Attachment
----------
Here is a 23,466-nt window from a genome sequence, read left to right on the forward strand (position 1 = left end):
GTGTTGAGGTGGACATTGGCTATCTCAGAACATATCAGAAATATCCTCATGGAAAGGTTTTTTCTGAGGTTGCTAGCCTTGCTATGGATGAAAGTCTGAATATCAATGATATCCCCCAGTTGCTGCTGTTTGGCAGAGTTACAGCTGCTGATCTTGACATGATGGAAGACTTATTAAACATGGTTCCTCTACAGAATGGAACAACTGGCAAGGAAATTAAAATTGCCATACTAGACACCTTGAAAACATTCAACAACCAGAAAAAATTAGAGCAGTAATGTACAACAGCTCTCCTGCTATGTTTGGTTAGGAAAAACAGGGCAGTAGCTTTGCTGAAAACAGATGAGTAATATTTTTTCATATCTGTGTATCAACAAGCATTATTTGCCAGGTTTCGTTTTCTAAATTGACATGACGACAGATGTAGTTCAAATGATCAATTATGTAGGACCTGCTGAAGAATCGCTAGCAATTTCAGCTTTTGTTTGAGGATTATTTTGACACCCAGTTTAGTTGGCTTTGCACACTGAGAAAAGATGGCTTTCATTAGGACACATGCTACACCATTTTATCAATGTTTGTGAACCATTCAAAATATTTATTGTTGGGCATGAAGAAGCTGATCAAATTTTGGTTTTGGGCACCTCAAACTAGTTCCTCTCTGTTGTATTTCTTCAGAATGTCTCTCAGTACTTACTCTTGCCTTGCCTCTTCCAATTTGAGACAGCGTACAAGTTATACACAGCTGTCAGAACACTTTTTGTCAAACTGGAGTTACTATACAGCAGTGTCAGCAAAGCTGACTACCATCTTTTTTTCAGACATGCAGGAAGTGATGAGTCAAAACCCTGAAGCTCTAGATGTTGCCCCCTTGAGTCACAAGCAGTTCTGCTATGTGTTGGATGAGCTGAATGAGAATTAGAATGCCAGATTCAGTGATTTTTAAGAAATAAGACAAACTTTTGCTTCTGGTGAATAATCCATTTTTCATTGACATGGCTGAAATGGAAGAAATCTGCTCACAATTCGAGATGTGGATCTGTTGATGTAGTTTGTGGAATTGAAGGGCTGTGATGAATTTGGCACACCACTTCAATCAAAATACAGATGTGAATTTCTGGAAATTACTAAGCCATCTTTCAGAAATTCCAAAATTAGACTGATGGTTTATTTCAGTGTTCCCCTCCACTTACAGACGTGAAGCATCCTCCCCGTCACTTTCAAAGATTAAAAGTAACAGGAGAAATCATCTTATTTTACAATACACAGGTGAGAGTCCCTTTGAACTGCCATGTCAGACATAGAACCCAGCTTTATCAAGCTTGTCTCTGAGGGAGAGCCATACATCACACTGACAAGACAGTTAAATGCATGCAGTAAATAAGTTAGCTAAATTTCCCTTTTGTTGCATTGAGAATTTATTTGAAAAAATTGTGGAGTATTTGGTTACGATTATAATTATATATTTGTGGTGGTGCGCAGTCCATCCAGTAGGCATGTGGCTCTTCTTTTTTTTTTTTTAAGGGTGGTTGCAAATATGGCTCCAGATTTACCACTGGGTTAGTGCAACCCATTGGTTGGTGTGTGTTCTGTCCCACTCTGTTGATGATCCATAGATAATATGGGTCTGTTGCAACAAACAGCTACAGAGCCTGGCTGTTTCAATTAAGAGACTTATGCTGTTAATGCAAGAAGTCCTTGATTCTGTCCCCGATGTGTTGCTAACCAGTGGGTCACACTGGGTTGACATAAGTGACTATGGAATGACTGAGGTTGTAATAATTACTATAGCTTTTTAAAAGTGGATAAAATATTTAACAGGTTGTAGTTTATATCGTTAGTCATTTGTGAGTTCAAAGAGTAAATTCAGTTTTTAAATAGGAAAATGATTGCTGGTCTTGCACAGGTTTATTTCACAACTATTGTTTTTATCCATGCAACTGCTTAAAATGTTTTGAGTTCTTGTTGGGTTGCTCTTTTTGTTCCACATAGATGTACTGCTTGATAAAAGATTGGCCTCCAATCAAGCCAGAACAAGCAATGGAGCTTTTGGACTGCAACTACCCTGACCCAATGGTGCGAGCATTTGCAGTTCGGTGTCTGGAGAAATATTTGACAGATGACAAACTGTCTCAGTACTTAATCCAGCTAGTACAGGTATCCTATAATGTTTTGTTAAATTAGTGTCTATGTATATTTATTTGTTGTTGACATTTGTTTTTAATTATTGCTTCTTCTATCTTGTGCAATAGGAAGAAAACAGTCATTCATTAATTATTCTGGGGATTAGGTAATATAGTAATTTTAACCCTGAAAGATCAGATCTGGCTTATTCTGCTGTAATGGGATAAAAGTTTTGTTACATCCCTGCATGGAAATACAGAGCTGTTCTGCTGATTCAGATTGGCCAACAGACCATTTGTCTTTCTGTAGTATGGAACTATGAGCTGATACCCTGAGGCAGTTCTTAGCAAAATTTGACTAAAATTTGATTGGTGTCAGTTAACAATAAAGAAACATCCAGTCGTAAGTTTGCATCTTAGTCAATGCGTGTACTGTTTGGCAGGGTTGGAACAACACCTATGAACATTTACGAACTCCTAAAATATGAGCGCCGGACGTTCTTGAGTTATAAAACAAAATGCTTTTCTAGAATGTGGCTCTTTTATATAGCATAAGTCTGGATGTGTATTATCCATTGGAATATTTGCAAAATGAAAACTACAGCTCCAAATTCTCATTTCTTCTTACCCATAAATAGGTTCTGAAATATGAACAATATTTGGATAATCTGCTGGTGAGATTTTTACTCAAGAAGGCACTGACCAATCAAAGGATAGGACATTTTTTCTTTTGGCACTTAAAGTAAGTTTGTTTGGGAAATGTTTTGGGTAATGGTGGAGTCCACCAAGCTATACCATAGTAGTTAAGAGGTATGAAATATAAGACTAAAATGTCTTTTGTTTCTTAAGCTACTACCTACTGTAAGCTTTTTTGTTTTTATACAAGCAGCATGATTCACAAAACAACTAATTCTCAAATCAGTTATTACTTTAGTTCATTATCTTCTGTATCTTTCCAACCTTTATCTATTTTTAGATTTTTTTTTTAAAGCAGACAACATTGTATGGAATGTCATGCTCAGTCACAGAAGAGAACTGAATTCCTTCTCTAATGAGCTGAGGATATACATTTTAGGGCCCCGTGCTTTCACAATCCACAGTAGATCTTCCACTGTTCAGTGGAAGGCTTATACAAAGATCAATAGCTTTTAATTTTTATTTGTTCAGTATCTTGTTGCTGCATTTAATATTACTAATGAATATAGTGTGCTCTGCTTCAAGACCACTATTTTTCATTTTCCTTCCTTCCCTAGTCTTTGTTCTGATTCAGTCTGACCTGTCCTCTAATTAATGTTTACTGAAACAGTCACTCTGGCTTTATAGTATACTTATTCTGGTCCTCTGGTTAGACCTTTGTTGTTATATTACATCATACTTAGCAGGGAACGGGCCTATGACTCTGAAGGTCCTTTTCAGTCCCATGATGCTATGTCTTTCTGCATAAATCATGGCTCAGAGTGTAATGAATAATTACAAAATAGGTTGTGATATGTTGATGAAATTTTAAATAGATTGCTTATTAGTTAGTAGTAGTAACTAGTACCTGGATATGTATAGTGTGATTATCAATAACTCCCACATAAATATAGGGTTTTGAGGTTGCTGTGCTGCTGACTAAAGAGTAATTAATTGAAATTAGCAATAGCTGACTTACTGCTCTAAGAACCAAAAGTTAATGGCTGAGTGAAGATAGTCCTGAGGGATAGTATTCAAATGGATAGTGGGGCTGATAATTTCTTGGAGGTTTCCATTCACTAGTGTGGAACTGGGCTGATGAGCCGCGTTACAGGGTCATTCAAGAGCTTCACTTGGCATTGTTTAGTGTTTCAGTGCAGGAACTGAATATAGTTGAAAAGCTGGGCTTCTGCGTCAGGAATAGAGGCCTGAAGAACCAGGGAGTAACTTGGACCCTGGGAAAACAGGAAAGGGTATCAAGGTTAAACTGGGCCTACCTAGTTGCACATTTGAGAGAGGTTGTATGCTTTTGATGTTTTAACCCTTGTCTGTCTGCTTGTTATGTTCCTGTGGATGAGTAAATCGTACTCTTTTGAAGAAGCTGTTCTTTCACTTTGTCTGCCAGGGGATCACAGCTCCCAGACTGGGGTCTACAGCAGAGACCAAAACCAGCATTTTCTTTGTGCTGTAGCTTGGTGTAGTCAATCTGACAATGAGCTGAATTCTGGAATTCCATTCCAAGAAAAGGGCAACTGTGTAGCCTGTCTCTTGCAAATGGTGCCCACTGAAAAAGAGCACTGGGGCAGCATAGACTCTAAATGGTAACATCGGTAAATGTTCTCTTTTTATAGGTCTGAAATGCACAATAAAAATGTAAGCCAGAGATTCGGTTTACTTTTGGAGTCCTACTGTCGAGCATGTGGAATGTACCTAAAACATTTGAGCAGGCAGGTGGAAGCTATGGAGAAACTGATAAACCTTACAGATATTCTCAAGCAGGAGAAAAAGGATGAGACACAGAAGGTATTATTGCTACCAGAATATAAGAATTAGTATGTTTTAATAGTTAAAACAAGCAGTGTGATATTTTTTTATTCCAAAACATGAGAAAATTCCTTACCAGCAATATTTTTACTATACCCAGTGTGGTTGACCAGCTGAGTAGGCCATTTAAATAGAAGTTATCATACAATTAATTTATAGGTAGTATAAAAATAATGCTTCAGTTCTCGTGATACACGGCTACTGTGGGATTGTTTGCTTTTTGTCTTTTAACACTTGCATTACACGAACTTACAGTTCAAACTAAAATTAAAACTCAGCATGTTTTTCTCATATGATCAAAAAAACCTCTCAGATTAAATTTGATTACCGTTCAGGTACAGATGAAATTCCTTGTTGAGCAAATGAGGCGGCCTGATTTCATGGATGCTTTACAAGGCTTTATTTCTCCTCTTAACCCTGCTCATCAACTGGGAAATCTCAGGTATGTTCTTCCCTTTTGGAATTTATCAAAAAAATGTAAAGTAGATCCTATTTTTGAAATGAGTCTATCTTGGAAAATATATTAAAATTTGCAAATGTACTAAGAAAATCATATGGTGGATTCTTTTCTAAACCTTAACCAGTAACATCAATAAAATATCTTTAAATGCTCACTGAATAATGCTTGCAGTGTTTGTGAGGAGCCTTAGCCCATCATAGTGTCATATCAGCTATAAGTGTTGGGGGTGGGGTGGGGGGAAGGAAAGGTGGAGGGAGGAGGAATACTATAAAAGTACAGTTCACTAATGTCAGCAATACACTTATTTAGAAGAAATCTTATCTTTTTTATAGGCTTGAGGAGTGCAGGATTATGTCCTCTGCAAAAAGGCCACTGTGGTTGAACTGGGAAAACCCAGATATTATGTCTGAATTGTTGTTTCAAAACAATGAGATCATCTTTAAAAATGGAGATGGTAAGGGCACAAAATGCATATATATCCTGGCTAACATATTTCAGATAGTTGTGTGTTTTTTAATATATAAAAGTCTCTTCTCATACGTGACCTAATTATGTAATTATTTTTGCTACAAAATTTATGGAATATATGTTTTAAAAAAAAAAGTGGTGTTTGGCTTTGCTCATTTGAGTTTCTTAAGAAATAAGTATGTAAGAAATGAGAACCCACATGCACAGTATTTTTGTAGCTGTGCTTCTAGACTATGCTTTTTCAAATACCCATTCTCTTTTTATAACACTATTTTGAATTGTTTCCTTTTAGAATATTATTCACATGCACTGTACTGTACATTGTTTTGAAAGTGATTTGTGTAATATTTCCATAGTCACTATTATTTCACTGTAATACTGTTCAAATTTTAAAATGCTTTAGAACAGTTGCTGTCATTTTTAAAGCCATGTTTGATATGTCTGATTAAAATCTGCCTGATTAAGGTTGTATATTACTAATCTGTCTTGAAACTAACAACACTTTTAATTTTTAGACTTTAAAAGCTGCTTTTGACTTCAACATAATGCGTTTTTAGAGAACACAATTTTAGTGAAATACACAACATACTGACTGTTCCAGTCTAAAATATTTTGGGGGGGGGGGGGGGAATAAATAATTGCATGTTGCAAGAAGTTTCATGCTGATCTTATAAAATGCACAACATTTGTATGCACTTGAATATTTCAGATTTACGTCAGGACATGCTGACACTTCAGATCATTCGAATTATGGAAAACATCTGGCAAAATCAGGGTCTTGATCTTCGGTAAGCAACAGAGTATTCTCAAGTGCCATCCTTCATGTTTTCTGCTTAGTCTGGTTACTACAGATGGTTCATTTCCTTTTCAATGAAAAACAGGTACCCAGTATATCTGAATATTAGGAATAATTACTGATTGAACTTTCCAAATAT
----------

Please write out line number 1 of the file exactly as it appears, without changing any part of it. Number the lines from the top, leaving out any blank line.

Here is a 23,466-nt window from a genome sequence, read left to right on the forward strand (position 1 = left end):